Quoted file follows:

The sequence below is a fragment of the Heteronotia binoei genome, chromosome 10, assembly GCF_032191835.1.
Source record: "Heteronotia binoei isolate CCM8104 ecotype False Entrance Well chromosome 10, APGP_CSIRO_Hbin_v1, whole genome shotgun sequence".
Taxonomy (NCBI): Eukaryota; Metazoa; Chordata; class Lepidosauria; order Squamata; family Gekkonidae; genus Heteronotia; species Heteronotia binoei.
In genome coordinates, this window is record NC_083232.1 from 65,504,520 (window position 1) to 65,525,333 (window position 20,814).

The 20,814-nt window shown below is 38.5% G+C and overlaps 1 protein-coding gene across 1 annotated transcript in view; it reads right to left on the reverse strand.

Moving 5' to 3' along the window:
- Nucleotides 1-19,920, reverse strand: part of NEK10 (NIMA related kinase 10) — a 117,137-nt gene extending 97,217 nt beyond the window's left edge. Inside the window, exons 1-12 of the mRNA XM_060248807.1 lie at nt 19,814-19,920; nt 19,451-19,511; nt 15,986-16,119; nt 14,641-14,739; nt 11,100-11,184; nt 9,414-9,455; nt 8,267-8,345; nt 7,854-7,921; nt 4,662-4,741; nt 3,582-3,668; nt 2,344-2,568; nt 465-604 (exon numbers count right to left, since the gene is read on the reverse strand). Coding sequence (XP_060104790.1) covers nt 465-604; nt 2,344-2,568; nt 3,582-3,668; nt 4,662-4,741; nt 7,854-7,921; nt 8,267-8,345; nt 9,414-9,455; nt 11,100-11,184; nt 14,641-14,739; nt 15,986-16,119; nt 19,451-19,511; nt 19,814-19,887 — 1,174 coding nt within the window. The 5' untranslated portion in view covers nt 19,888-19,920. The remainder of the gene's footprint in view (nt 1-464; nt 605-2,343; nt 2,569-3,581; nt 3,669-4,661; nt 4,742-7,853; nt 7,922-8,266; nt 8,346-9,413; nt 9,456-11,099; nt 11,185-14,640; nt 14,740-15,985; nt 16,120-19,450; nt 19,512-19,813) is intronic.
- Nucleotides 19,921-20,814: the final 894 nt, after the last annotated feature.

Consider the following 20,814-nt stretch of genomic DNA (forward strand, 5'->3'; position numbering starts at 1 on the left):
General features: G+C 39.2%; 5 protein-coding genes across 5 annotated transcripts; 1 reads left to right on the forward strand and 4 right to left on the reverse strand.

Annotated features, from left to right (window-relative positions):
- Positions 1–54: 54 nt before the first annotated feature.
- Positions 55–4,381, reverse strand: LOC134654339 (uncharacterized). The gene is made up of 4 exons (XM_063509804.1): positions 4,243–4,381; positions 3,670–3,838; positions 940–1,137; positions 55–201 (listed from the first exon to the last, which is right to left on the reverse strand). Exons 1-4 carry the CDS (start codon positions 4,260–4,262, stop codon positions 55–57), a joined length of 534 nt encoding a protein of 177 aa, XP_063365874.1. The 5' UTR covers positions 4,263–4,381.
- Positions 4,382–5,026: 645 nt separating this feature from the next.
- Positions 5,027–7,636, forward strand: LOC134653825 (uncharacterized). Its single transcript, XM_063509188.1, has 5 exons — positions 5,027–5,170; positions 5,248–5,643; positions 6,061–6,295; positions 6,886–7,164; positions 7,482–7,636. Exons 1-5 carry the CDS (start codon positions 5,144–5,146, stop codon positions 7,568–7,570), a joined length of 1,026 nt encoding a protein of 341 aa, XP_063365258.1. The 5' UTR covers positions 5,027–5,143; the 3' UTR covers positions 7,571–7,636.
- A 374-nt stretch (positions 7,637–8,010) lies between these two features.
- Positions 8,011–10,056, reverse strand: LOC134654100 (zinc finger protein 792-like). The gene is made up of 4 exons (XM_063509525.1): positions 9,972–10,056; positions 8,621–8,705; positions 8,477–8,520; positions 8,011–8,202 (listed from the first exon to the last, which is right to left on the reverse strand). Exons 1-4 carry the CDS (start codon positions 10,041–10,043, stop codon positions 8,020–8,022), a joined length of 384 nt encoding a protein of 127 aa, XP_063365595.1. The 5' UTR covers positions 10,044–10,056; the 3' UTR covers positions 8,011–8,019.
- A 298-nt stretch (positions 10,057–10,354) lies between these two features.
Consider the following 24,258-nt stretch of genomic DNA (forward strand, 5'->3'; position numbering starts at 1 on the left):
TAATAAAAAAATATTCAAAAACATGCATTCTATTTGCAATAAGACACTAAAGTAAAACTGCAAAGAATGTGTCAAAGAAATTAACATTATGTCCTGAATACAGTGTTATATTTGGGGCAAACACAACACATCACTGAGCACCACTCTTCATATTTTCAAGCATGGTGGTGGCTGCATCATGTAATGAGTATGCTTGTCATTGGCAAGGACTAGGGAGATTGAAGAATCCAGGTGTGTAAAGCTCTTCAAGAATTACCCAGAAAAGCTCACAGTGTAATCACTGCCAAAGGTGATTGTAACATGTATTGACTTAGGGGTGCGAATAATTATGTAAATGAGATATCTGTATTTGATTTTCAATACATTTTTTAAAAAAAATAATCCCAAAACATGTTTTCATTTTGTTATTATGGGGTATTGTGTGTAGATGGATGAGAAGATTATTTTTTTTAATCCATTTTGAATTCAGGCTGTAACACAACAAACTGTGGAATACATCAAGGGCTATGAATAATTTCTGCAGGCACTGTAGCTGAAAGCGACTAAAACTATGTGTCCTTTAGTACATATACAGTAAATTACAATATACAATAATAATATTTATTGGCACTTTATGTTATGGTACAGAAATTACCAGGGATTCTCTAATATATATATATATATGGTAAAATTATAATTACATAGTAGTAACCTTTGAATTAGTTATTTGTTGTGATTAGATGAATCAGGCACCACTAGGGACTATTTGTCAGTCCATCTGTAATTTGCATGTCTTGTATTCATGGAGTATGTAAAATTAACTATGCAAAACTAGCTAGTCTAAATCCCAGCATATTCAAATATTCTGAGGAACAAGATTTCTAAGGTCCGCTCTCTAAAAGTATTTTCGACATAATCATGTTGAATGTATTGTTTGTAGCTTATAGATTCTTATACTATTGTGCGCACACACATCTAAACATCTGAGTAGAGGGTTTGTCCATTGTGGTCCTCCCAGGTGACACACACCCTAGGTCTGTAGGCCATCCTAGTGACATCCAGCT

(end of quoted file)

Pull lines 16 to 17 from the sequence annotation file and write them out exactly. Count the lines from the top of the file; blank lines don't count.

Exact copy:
- A 374-nt stretch (positions 7,637–8,010) lies between these two features.
- Positions 8,011–10,056, reverse strand: LOC134654100 (zinc finger protein 792-like). The gene is made up of 4 exons (XM_063509525.1): positions 9,972–10,056; positions 8,621–8,705; positions 8,477–8,520; positions 8,011–8,202 (listed from the first exon to the last, which is right to left on the reverse strand). Exons 1-4 carry the CDS (start codon positions 10,041–10,043, stop codon positions 8,020–8,022), a joined length of 384 nt encoding a protein of 127 aa, XP_063365595.1. The 5' UTR covers positions 10,044–10,056; the 3' UTR covers positions 8,011–8,019.